Return to the Desert

The sun beat down, hot and harsh, from a lead-colored sky. I stood at the end of a dusty, winding trail. Behind me lay gray marsh and scrubland, grassy plains, forest and woodland, and finally the rivers and gardens of my home. But before me was a harsh, arid land, parched and withered and hostile, bleak and savage and yet inhabited: my destination. The desert.

In front of me rose an arch of crumbling red stone, pitted and scoured by wind and blowing sand, the words once engraved deeply into its keystone now too worn and faded to read. In the distance past that portal, the sand rose into high, rolling dunes sculpted into fantastic, serpentine shapes. The heat shimmer over the dunes made it impossible to tell what lay beyond them, save in the far distance where jagged mountains rose.

It had been three years since I’d last walked the sands of the desert. On my last journey, I’d stayed too long and gotten lost on the way back – an error I was determined not to repeat. But although I’d stayed away for a long time, I couldn’t seclude myself forever. Despite all the torments this place would bring, I had a responsibility to go back. There were people here, dwelling in this wasteland – some by choice, some imprisoned, either by others or by their own self-built delusions. If I could free some of them, persuade them to go back with me, I would have achieved my purpose in returning to this place. I knew it was possible, and though I wasn’t looking forward to the trip, I had a duty to try.

I checked my canteen, safe in my backpack, and ran my hand along the sturdy length of my walking stick for reassurance. There were strange things that lived on the border of the desert, old superstitions and hauntings that had taken physical form; the fear of encountering them probably kept many people in. I had yet to come across any of them on this trip, but even if I did, I was prepared. Nothing could be allowed to dissuade me from my mission.

“Time to go,” I told myself, trying to work up my courage, and then stepped forward. The wind swirled up around me as I passed through the arch.

To be continued…

About Adam Lee

Adam Lee is an atheist writer and speaker living in New York City. His new novel, Broken Ring, is available in paperback and e-book. Read his full bio, or follow him on Twitter.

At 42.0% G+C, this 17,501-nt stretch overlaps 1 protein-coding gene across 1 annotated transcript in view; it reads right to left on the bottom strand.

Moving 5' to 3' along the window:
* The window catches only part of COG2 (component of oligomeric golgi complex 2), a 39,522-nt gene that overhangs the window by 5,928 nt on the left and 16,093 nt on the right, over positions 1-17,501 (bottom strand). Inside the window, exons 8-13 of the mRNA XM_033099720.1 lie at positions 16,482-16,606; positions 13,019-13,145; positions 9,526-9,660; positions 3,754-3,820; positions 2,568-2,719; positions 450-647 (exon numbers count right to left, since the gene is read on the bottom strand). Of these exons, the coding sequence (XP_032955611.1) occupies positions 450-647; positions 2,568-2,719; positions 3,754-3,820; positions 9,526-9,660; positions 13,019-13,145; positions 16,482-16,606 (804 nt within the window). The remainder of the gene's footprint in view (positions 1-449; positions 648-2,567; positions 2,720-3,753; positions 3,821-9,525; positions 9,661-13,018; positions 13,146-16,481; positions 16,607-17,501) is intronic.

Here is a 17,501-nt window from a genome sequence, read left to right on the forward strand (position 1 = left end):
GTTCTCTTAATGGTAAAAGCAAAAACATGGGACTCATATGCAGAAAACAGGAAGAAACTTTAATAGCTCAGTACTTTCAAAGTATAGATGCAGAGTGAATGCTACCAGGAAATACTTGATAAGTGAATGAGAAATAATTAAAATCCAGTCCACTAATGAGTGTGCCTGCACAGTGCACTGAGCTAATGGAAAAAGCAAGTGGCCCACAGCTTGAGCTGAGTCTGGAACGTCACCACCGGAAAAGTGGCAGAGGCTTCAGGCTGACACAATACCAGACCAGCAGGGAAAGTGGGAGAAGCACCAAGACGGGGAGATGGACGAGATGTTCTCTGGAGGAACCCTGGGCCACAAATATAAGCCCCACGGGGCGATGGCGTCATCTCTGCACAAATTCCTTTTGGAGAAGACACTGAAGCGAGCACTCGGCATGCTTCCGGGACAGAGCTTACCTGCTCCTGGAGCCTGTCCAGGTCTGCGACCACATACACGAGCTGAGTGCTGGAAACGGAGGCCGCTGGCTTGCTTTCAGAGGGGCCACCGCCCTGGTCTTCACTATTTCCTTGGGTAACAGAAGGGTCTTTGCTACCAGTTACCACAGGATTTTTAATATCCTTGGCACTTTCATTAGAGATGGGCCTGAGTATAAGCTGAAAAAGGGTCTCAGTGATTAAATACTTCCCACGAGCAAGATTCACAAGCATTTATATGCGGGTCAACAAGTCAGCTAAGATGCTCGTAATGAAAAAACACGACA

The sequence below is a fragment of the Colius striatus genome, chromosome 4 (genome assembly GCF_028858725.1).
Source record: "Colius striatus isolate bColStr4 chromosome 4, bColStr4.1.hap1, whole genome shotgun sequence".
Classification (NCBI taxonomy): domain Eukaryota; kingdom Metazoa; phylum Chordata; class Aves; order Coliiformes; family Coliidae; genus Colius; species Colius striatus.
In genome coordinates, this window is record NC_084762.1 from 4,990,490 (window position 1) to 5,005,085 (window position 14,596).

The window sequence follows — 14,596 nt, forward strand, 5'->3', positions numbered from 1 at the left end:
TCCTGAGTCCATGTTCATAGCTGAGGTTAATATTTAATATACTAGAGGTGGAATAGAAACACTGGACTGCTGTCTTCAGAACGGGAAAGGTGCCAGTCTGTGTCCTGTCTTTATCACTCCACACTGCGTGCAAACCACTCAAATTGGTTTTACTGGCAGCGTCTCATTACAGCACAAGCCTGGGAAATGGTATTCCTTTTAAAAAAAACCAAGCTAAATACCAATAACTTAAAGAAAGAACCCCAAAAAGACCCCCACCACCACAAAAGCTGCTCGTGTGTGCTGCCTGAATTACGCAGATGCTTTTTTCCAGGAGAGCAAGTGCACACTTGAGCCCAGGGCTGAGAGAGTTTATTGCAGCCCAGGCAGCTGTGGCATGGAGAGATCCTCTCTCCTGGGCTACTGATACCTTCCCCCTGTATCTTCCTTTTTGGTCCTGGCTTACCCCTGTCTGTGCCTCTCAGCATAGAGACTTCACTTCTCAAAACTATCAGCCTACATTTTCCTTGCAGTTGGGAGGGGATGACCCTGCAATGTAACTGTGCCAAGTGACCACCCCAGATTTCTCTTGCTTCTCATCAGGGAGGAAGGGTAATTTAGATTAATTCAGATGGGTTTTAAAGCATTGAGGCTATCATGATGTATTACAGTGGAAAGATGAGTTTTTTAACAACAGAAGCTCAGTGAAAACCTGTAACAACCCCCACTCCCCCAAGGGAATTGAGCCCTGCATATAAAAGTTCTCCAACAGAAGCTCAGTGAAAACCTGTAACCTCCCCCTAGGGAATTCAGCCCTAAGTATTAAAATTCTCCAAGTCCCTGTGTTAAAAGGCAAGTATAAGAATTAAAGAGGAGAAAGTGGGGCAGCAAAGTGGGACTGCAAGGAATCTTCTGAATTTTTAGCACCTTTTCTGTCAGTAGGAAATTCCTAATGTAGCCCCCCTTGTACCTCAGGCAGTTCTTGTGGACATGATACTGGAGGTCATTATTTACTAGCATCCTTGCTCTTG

• http://nickwinnick.com Nick

    I’m loath to use the more uncouth parlance of the internet on a blog–and in reference to a post–that’s so erudite and inspiring, but in this case I can’t help myself: MOAR PLEASE.

    I like where this is going.

  • Reginald Selkirk

    I’d rather return to dessert. Apple pie is yummy.

  • Joffan

    It is an interesting question – one, indeed, that the Tempter put at the end of the last journey – as to whether the journey into the desert is an obligation or not, even whether it is an activity worth pursuing or not.

    The easy answer, that it is necessary in self defence, works for now, for many. Is this the true motive? I don’t know – not for all those who travel, I’d guess. But in any case, consider a potential future time when the desert (or the population of the desert, perhaps) is much smaller – is there then still an argument for going to enlighten those remaining in the desert, and enable them to leave? Or does the imagery become – the desert has become small enough (or interpenetrated enough) that there is no reason, other than wilful ignorance, for the desert-dwellers to be unaware of the possibility, and consequences, of leaving.

  • http://www.daylightatheism.org Ebonmuse

    The easy answer, that it is necessary in self defence, works for now, for many. Is this the true motive? I don’t know – not for all those who travel, I’d guess.

    Well put, Joffan! Self-defense is the stated motive of many travelers in the desert, and that’s doubtless accurate for many of them. But I’m sure there are other motives mixed in as well – compassion on the benighted desert-dwellers, curiosity (or macabre fascination) as to how and why they live, the desire to test one’s own views against theirs, or the mere stubborn contrariness that delights in presenting people with a contrary view even when they’d rather not hear it. I leave it to readers to judge which of these motives are active in my case, and in what proportion. :)

    But in any case, consider a potential future time when the desert (or the population of the desert, perhaps) is much smaller – is there then still an argument for going to enlighten those remaining in the desert, and enable them to leave? Or does the imagery become – the desert has become small enough (or interpenetrated enough) that there is no reason, other than wilful ignorance, for the desert-dwellers to be unaware of the possibility, and consequences, of leaving.

    I like to think that there will come a time, perhaps unimaginably distant, when the desert itself has shrunk to a tiny remnant of its former self, with gardens all around. I don’t doubt that there will still be people who choose to live there, but I think at that point, the evidence of an alternative will be impossible for them not to notice, and only willful blindness will permit them to remain. Unfortunately, for now the desert is still so large that many people living there don’t even know there’s anything outside it, and it takes outsiders to come and bring them that message.

  • Valhar2000

    and only willful blindness will permit them to remain.

    That, or a preference for sand and thirst. Takes all sorts; that sort of thing.